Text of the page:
The Nightmare Begins: The Journey of NXT UK Women’s Champ Rhea Ripley

Rhea Ripley
Photo: WWE

Last week on NXT UK, Rhea Ripley stunned the WWE Universe when she defeated heavily favorited Toni Storm to be crowned the inaugural NXT UK Women’s Champion. It’s been a long five year journey for the former Australian indie star, who has beaten the odds and expectations to emerge as one of the best heels in the WWE and now the first women’s champion for the fledgling NXT UK brand.

Photo: WWE

Only 22 years old, Ripley made her debut as a 17-year old in June of 2013 with her hometown promotion in Adelaide, South Australia, Riot City Wrestling. Wrestling under her real name, Demi Bennett, it didn’t take long for Bennett to make an impression with RCW. Just five months after her debut, she had a qualifying match for the RCW Women’s Championship tournament, but fell short to Aussie indie veteran Savannah Summers.

But her story in the quest for the RCW Women’s title – and her loss to Summers – didn’t stop there. Bennett continued to improve her game and in 2014, she defeated Summers for the RCW Women’s Championship at RCW City Chicks Unleashed. She held the belt for an impressive 189 days before losing to Harley Wonderland at the end of the year. In June, she also made her Melbourne City Wrestling (MCW) debut, defending her RCW Women’s title against Summers and another young Aussie indie star named Toni Storm.

In the spring of 2015, she traveled to Japan for a tour with All Japan Women‘s legend Kyoko Inoue‘s promotion, Diana, as well as Sendai Girls and Pro Wrestling ZERO1. By the end of the year she was back in RCW trying to reclaim her title – which had since been reclaimed by Savannah Summers, but to no avail. It took most of 2016 for her to finally get her belt back from her arch-rival Summers, and this time she held on to it tight. She held the RCW Women’s title for a whopping 309 days. In early 2017, she signed with the WWE and in April, defended her RCW Women’s title one last time, against Kellyanne, before departing the company and vacating the belt.

She made her WWE debut last summer, as part of the inaugural Mae Young Classic. Renamed Rhea Ripley, her happy-go-lucky persona was a hit with the crowd and she won her first round match against Miranda Salinas, a prospect from Booker T‘s Reality of Wrestling (she’s spent the bulk of 2018 with Stardom in Japan). In the second round, Ripley was defeated by another Australasian star in Dakota Kai.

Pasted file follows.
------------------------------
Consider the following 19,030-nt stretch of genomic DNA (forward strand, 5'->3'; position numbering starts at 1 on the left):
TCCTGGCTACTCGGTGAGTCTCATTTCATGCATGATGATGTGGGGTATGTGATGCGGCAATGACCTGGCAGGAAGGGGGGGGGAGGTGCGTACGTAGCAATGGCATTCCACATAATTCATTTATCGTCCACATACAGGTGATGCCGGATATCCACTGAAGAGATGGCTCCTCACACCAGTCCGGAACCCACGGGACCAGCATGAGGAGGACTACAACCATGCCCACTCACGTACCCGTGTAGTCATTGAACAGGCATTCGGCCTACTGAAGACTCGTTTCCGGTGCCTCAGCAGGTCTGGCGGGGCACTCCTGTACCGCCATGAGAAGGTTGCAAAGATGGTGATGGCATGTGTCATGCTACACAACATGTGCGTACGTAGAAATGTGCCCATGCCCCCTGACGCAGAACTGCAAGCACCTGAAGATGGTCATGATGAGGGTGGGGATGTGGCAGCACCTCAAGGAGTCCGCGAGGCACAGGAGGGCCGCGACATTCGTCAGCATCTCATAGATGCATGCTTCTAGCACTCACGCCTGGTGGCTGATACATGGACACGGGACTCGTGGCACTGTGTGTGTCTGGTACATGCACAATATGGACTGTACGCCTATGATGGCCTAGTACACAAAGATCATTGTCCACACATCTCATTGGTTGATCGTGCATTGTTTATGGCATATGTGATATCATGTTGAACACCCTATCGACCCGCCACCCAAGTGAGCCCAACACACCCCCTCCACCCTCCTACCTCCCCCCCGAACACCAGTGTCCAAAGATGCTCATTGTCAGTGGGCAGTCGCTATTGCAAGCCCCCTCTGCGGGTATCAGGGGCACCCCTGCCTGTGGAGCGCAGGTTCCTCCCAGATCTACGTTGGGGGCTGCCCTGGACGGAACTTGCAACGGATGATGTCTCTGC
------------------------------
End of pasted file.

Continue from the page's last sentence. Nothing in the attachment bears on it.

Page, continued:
That October, she made her NXT debut in the NXT Women’s title #1 Contender Battle Royale, before hitting the NXT Live Event circuit. It would be her last televised appearance until she appeared in this year’s second Mae Young Classic, where she emerged hungrier, meaner, and stronger. With a new found attitude, Ripley easily advanced through the first two rounds – defeating MJ Jenkins and Kacy Catanzaro – before reaching another heavy favorite in Tegan Nox. Sadly, an injury mid-match hobbled Nox, and Riply got the win, ultimately losing in the Semi-Finals to Io Shirai.

Ripley then traveled to the UK to join the NXT UK Women’s division, where she once again dominated another tournament. She took out Xia Brookside in the first round, then avenged her 2017 Mae Young Classic loss to Dakota Kai by eliminating the Team Kick captain in the Semi Finals to advance and face Toni Storm in the finals last week. While Storm was battling an injury, Ripley once again took advantage, claiming the victory and the gold.

With NXT UK gold around her waist and a fierce new attitude, Rhea Ripley has put the NXT UK women’s division on notice that the once sparkly girl from the Aussie indie scene is dead and gone, and that there’s a new “Nightmare” in town. And she’s not about to give up her title without a fight.


Stay tuned to the Last Word on Pro Wrestling for more on this and other stories from around the world of wrestling, as they develop. You can always count on LWOPW to be on top of the major news in the wrestling world, as well as to provide you with analysis, previews, videos, interviews, and editorials on the wrestling world.


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